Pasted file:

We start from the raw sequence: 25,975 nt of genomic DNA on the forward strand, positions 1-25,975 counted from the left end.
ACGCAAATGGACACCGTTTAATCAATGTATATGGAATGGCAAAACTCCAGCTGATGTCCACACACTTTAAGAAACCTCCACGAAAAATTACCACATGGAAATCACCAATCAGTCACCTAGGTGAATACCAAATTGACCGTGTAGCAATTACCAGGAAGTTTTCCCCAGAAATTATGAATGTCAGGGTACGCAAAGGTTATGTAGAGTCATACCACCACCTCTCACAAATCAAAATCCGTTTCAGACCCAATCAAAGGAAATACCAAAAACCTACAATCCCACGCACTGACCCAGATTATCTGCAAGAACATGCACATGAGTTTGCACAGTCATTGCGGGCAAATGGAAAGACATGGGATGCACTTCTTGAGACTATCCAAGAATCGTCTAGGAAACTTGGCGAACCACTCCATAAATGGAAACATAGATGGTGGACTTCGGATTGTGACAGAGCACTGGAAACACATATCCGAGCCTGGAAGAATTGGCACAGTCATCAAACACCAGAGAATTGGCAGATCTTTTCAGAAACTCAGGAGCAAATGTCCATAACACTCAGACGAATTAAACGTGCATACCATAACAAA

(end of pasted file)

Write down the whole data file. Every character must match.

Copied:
We start from the raw sequence: 25,975 nt of genomic DNA on the forward strand, positions 1-25,975 counted from the left end.
ACGCAAATGGACACCGTTTAATCAATGTATATGGAATGGCAAAACTCCAGCTGATGTCCACACACTTTAAGAAACCTCCACGAAAAATTACCACATGGAAATCACCAATCAGTCACCTAGGTGAATACCAAATTGACCGTGTAGCAATTACCAGGAAGTTTTCCCCAGAAATTATGAATGTCAGGGTACGCAAAGGTTATGTAGAGTCATACCACCACCTCTCACAAATCAAAATCCGTTTCAGACCCAATCAAAGGAAATACCAAAAACCTACAATCCCACGCACTGACCCAGATTATCTGCAAGAACATGCACATGAGTTTGCACAGTCATTGCGGGCAAATGGAAAGACATGGGATGCACTTCTTGAGACTATCCAAGAATCGTCTAGGAAACTTGGCGAACCACTCCATAAATGGAAACATAGATGGTGGACTTCGGATTGTGACAGAGCACTGGAAACACATATCCGAGCCTGGAAGAATTGGCACAGTCATCAAACACCAGAGAATTGGCAGATCTTTTCAGAAACTCAGGAGCAAATGTCCATAACACTCAGACGAATTAAACGTGCATACCATAACAAA